In one of his famed self-portraits, Omar Victor Diop, a Senegalese photographer and artist, wears a three-piece suit and an extravagant paisley bow tie, preparing to blow a yellow, plastic whistle. The elaborately staged photograph evokes the memory of Frederick Douglass, the one-time fugitive slave who in the 19th century rose to become a leading abolitionist, activist, writer and orator, as well as the first African American to be nominated for vice president of the United States.
Through his bold images, Diop examines the interplay between African and diasporic experiences by knitting together the past and present.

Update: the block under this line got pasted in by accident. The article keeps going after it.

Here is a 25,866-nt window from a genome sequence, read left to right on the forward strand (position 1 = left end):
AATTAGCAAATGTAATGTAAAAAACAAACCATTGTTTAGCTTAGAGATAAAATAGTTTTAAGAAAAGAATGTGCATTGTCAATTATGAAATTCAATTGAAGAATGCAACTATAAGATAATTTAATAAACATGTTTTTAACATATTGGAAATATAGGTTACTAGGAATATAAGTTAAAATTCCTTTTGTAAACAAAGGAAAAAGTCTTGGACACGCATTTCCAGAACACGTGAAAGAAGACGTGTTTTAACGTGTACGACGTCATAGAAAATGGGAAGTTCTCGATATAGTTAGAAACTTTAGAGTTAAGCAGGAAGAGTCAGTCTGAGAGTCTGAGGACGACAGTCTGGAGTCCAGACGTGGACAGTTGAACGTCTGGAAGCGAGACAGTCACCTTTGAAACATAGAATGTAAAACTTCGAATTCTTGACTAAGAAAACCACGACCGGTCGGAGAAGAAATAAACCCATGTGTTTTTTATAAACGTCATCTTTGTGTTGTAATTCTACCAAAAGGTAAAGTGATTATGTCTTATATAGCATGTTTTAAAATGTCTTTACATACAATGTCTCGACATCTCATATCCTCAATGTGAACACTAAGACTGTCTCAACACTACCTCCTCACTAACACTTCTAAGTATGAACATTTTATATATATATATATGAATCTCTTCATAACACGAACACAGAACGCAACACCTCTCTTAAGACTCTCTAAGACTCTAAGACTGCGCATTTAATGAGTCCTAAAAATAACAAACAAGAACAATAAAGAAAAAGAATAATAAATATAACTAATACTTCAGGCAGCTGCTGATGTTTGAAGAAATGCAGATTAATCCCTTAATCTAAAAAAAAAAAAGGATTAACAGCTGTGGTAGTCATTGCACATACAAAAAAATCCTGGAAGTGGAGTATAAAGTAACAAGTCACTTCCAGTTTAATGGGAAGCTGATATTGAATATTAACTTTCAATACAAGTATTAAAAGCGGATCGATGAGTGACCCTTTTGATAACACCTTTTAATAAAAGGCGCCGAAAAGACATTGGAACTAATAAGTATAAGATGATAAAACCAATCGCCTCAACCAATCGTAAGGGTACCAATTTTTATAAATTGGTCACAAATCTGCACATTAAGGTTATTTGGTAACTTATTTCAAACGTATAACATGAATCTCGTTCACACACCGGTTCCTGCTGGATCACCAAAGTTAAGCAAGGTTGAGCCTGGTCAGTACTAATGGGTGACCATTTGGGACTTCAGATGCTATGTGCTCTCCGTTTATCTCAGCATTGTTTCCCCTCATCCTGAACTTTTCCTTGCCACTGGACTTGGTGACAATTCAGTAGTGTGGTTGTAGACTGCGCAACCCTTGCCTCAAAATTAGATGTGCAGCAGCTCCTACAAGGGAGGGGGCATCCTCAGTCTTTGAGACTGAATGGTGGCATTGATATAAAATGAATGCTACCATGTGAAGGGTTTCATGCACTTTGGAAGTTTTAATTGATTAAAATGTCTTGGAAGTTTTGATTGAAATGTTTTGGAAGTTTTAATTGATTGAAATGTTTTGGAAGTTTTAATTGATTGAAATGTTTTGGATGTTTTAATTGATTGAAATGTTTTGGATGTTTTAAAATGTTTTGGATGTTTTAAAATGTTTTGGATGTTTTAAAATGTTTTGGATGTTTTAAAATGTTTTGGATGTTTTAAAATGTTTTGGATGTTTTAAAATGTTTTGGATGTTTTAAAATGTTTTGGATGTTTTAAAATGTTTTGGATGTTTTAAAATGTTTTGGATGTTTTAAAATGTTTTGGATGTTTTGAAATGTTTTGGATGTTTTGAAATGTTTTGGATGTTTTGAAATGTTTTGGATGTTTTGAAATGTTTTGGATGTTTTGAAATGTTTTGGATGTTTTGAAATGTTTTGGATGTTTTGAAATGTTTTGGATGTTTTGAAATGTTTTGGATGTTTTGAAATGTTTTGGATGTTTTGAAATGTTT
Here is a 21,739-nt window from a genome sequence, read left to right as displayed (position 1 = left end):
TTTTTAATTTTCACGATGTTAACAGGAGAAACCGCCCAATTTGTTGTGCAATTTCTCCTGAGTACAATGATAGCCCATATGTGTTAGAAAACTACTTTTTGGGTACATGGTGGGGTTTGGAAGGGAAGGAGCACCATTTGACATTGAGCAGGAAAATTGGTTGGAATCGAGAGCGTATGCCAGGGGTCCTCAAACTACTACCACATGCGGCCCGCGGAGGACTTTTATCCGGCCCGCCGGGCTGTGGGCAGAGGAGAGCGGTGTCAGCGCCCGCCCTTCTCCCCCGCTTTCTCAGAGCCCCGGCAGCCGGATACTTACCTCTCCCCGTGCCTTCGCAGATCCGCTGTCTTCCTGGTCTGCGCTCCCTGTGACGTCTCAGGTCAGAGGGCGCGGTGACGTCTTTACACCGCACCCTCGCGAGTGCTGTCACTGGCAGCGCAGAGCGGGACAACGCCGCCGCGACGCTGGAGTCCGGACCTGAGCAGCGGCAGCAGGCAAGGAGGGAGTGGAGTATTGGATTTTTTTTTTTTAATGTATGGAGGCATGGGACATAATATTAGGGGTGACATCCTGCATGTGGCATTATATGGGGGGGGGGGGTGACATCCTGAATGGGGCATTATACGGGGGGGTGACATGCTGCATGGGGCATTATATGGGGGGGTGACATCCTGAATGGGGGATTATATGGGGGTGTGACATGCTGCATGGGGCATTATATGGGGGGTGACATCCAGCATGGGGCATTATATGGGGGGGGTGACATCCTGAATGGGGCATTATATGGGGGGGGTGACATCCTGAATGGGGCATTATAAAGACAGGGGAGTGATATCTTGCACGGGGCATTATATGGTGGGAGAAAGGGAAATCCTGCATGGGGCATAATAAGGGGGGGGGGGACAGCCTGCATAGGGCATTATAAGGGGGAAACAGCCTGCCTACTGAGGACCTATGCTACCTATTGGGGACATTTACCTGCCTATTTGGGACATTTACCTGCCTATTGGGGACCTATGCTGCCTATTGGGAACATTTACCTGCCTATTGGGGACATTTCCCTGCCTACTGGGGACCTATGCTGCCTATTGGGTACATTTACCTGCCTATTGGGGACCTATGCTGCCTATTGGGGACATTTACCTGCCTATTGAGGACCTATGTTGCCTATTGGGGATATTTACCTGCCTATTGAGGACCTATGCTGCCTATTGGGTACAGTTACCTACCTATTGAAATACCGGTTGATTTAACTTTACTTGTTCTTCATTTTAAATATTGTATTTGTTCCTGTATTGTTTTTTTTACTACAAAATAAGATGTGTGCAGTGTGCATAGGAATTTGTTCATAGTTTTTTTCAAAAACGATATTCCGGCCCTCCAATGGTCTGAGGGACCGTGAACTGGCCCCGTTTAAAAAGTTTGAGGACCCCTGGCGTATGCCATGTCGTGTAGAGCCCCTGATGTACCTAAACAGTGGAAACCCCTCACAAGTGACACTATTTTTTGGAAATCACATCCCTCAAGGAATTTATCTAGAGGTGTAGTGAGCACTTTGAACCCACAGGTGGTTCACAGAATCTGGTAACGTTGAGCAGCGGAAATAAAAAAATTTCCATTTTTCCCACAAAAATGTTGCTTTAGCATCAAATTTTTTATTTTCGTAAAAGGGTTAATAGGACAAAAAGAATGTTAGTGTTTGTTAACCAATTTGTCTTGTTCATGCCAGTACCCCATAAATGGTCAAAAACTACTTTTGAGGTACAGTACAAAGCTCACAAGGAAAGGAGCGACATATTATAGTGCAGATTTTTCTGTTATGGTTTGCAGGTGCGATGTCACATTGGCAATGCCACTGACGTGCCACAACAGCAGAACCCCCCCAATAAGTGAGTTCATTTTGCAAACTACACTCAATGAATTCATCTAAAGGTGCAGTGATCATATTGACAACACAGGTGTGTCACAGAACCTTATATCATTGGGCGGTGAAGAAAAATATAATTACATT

“I am fascinated and surprised about how Africa is still present in everything an African American would do; they don’t even realize it,” said Diop, who lives and works in Dakar and Paris. “Sometimes you look at an African American in reality TV and you happen to be looking at your sisters and your aunts because of the expressions — it’s translated and said in English, but she could be in Dakar, speaking Wolof.”
Omar Victor Diop
In a 2015 self-portrait (top), from Diop’s series “Project Diaspora,” the artist emulates Frederick Douglass, who was the…
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